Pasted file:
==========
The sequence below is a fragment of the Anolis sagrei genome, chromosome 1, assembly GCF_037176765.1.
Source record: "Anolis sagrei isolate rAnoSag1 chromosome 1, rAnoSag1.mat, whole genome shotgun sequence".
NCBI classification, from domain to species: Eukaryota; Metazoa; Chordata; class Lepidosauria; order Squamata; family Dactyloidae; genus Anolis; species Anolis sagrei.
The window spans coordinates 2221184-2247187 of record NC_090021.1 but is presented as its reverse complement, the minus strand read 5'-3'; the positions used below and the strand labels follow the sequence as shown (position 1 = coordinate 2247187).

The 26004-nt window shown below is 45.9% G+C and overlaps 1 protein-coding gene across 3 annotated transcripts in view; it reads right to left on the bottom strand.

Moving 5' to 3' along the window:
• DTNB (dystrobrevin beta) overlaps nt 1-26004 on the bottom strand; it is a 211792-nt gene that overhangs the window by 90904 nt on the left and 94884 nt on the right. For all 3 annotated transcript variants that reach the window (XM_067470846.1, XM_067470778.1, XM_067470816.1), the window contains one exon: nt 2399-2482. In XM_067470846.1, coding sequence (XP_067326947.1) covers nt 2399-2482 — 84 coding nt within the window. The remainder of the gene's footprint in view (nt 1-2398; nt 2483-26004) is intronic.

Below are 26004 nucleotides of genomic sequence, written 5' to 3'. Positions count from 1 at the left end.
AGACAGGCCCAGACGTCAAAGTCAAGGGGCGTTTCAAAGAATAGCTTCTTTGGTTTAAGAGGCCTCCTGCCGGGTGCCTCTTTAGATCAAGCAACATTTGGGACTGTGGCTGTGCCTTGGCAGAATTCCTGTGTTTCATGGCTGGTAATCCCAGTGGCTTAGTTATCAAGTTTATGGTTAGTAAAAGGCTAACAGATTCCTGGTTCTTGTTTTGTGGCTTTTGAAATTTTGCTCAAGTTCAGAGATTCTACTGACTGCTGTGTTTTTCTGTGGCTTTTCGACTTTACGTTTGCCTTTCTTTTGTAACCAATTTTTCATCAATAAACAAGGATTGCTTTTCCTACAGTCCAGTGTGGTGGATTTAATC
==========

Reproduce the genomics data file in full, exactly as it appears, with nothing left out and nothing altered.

The sequence below is a fragment of the Anolis sagrei genome, chromosome 1, assembly GCF_037176765.1.
Source record: "Anolis sagrei isolate rAnoSag1 chromosome 1, rAnoSag1.mat, whole genome shotgun sequence".
NCBI classification, from domain to species: Eukaryota; Metazoa; Chordata; class Lepidosauria; order Squamata; family Dactyloidae; genus Anolis; species Anolis sagrei.
The window spans coordinates 2221184-2247187 of record NC_090021.1 but is presented as its reverse complement, the minus strand read 5'-3'; the positions used below and the strand labels follow the sequence as shown (position 1 = coordinate 2247187).

The 26004-nt window shown below is 45.9% G+C and overlaps 1 protein-coding gene across 3 annotated transcripts in view; it reads right to left on the bottom strand.

Moving 5' to 3' along the window:
• DTNB (dystrobrevin beta) overlaps nt 1-26004 on the bottom strand; it is a 211792-nt gene that overhangs the window by 90904 nt on the left and 94884 nt on the right. For all 3 annotated transcript variants that reach the window (XM_067470846.1, XM_067470778.1, XM_067470816.1), the window contains one exon: nt 2399-2482. In XM_067470846.1, coding sequence (XP_067326947.1) covers nt 2399-2482 — 84 coding nt within the window. The remainder of the gene's footprint in view (nt 1-2398; nt 2483-26004) is intronic.

Below are 26004 nucleotides of genomic sequence, written 5' to 3'. Positions count from 1 at the left end.
AGACAGGCCCAGACGTCAAAGTCAAGGGGCGTTTCAAAGAATAGCTTCTTTGGTTTAAGAGGCCTCCTGCCGGGTGCCTCTTTAGATCAAGCAACATTTGGGACTGTGGCTGTGCCTTGGCAGAATTCCTGTGTTTCATGGCTGGTAATCCCAGTGGCTTAGTTATCAAGTTTATGGTTAGTAAAAGGCTAACAGATTCCTGGTTCTTGTTTTGTGGCTTTTGAAATTTTGCTCAAGTTCAGAGATTCTACTGACTGCTGTGTTTTTCTGTGGCTTTTCGACTTTACGTTTGCCTTTCTTTTGTAACCAATTTTTCATCAATAAACAAGGATTGCTTTTCCTACAGTCCAGTGTGGTGGATTTAATC